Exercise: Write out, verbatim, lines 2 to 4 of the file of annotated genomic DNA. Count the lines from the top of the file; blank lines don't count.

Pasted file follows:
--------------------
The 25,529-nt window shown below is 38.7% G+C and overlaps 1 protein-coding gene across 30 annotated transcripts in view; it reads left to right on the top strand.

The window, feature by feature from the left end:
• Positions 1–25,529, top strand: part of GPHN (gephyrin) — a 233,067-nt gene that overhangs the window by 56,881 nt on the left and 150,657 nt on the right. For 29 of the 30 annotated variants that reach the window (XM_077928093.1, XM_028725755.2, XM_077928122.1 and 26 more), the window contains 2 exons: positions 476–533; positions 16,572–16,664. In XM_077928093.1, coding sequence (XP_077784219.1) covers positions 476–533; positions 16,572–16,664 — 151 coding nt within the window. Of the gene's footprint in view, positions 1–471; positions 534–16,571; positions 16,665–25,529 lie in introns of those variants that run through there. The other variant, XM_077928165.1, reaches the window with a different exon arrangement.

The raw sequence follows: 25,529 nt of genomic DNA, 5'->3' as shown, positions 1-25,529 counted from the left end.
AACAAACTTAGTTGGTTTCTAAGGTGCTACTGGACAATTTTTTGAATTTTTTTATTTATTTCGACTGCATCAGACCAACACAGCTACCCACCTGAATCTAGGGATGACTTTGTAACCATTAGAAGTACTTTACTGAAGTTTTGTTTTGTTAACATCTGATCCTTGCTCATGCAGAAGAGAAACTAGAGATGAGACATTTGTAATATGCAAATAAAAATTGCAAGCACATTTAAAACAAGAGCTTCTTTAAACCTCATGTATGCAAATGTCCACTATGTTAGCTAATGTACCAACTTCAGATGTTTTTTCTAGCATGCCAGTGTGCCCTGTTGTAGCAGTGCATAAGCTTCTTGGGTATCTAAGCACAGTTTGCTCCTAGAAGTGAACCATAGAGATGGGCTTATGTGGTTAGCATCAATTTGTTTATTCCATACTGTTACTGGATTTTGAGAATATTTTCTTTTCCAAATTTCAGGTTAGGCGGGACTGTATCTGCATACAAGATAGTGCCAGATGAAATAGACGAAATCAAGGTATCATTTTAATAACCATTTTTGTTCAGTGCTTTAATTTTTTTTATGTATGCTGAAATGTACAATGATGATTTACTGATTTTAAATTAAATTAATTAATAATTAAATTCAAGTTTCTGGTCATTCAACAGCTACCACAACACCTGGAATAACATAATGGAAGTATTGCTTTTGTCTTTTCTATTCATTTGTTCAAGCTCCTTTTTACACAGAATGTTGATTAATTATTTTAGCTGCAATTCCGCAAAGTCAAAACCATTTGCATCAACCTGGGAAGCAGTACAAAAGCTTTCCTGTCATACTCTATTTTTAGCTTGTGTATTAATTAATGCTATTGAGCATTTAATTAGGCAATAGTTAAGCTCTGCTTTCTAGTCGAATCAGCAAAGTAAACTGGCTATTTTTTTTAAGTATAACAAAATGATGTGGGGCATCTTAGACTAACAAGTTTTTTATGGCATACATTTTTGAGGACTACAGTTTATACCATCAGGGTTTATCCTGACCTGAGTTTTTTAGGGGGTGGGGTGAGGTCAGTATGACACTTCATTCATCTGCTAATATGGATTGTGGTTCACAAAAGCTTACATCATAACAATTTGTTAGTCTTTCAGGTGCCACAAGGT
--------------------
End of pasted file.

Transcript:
The window, feature by feature from the left end:
• Positions 1–25,529, top strand: part of GPHN (gephyrin) — a 233,067-nt gene that overhangs the window by 56,881 nt on the left and 150,657 nt on the right. For 29 of the 30 annotated variants that reach the window (XM_077928093.1, XM_028725755.2, XM_077928122.1 and 26 more), the window contains 2 exons: positions 476–533; positions 16,572–16,664. In XM_077928093.1, coding sequence (XP_077784219.1) covers positions 476–533; positions 16,572–16,664 — 151 coding nt within the window. Of the gene's footprint in view, positions 1–471; positions 534–16,571; positions 16,665–25,529 lie in introns of those variants that run through there. The other variant, XM_077928165.1, reaches the window with a different exon arrangement.

The raw sequence follows: 25,529 nt of genomic DNA, 5'->3' as shown, positions 1-25,529 counted from the left end.